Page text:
The studies assessing the role of flavonoids in CVD have, however, included mainly only two subclasses, flavonols and flavones, and the role of other subclasses has been studied much less, or not at all. It has been estimated that out of eleven to twenty-six identified subclasses of flavonoids at least five subclasses (flavonols, flavones, flavanones, flavan-3-ols and anthocyanidins), a total of twenty to thirty individual compounds, may contribute significantly to the daily intake and thus also to CVD healthReference Dwyer and Peterson18. Only a few cohort studies have assessed the role of flavanonesReference Knekt, Kumpulainen, Jarvinen, Rissanen, Heliovaara, Reunanen, Hakulinen and Aromaa15, Reference Mink, Scrafford, Barraj, Harnack, Hong, Nettleton and Jacobs19 flavan-3-olsReference Arts, Hollman, Feskens, Bueno de Mesquita and Kromhout8, Reference Arts, Jacobs, Harnack, Gross and Folsom9, Reference Mink, Scrafford, Barraj, Harnack, Hong, Nettleton and Jacobs19 or anthocyanidinsReference Mink, Scrafford, Barraj, Harnack, Hong, Nettleton and Jacobs19 in CVD. Recent study evaluated the role of seven subclasses19 and found flavanones, anthocyanidins, and flavonoid-rich food to be associated with total, CHD, and CVD mortality.
The mechanism(s) by which flavonoids decrease the risk of CVD was not assessed in this study, but flavonoids have several properties which may provide protection against CVD. First, flavonoids and flavonoid-rich foods have been reported to improve endothelial function probably by increasing NO productionReference Hodgson, Burke and Puddey29, Reference Vlachopoulos, Aznaouridis, Alexopoulos, Economou, Andreadou and Stefanadis30. Second, flavonoids possess strong antioxidant properties in vitro and in addition in animal studies flavonoids have decreased oxidative stress and inhibited the progression of atherosclerosisReference Hayek, Furhman, Vaya, Rosenblat, Belinky, Coleman, Elis and Aviram31, Reference Fuhrman, Volkova, Coleman and Aviram32. The evidence, however, in vivo is conflicting and the effects of oxidative stress in human subjects still remains under debateReference Williamson and Manach33. In addition, some studies have suggested that flavonoids may have beneficial effects, for example on blood pressureReference Hodgson, Burke and Puddey29, platelet function and inflammationReference Vita34.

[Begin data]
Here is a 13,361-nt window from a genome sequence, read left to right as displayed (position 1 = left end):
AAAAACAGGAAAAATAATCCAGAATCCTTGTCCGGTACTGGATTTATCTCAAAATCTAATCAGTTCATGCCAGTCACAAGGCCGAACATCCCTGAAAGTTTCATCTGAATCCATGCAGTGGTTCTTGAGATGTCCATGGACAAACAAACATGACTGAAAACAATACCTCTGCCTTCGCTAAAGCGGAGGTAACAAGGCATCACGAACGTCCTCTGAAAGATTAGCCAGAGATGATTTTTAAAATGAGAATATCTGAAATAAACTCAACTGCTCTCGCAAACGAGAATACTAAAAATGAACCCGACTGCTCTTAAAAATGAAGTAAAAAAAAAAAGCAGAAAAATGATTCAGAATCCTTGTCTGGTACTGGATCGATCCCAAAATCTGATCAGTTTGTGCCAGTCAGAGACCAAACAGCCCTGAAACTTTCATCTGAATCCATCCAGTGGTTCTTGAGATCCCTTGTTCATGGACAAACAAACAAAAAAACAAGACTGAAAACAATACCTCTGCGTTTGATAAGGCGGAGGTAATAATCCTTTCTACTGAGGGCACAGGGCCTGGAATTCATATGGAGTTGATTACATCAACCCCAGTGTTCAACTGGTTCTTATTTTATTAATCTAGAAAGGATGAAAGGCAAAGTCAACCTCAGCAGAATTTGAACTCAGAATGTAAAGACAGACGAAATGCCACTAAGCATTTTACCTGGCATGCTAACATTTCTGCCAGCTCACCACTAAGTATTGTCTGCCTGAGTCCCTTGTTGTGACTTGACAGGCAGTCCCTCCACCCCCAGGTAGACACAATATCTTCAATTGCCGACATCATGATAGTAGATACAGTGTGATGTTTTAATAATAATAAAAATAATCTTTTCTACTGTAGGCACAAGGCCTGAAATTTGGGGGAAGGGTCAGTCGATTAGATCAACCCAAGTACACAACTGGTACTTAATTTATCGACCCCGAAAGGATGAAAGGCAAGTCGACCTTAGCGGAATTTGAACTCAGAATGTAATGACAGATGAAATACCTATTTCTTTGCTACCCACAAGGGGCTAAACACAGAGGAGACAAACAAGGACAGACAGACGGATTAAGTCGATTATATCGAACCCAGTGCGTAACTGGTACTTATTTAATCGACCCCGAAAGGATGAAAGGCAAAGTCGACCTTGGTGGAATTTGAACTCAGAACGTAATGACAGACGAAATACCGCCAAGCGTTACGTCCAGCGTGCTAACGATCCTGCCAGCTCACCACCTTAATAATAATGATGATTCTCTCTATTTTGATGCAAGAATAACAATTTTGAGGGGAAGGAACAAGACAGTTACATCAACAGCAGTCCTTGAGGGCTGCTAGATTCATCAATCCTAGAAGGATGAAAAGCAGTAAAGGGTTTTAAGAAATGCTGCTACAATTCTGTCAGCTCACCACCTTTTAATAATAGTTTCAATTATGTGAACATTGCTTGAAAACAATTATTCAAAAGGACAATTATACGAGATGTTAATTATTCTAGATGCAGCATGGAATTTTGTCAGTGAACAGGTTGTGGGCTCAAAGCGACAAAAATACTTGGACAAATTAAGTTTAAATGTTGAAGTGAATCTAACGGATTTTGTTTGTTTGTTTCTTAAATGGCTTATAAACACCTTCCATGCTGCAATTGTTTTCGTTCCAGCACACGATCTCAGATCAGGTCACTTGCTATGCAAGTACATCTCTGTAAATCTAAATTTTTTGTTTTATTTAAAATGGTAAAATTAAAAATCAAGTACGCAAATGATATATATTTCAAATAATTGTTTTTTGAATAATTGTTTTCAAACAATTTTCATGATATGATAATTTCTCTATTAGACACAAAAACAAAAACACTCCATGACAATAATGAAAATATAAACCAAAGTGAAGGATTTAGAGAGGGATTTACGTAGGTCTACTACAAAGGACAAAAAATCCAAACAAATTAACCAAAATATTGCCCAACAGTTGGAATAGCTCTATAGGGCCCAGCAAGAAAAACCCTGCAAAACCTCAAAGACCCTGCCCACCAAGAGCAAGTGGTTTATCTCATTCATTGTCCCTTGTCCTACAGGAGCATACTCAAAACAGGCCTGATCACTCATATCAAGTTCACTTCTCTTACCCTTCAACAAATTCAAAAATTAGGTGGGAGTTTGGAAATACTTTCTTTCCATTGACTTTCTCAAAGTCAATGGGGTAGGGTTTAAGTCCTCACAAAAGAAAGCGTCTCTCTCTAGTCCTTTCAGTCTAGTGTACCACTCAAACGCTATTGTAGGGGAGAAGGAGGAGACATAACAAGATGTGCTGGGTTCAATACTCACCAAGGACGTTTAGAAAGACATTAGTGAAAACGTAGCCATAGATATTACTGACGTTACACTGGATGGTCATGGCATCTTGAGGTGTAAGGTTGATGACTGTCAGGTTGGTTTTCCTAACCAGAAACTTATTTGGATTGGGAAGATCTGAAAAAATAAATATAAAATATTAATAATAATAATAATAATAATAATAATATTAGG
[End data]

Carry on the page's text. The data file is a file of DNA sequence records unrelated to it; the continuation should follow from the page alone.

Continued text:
Alternatively, it has been suggested that the high intake of flavonoids could merely be an overall marker of healthy lifestyle rather than a causative factor. In our study subjects with high intake were less likely to smoke, had lower intakes of total fat, and SFA, but higher intakes folate, fibre, and vitamins C and E. Similar finding have also been reported in previous epidemiological studies, and therefore the possibility that the protection is at least partly the result of residual confounding cannot be ruled out.
The total intake of flavonoids (129 mg/d) was much higher than reported previously for a Finnish population (from 8·0 to 24·2 mg/d)Reference Knekt, Järvinen, Reunanen and Maatela7, Reference Hirvonen, Virtamo, Korhonen, Albanes and Pietinen12, Reference Hirvonen, Pietinen, Virtanen, Ovaskainen, Häkkinen, Albanes and Virtamo13 and was mainly because the intake of flavan-3-ols has not been included in the previous studies. In our study flavan-3-ols were the main contributor (almost 90 %) to the daily intake, while the intake of other flavonoids was relatively small. Because of limitations in our computer software used to calculate the intakes of nutrients, we were not able to calculate the food sources of flavonoids, but black tea was most likely the main source of flavan-3-ols. Even though the intake was very high compared with previous calculations, the actual intake of some of the subclasses is probably still higher.
Further studies are still needed to evaluate the role of flavonoids in CVD, especially in strokes. In addition to flavonoids, other phenolic compounds such as simple phenols may also play a role in human health. It has been estimated that simple compounds may account for as much as one-third of the total daily intake of phenolic compoundsReference Scalbert and Williamson35 and therefore, the databases should be updated concerning simple phenolics.
We conclude that in our cross-sectional study the high intake flavonoids is associated with decreased carotid atherosclerosis in a population-based sample of middle-aged Finnish men.
Study was supported by grants from the Juho Vainio Foundation, the Finnish Foundation of Cardiovascular Research, and Finnish Cultural Foundation, North-Savo Foundation (J. M.). We thank Riitta Salonen for ultrasound examinations. None of the authors had a conflict of interest.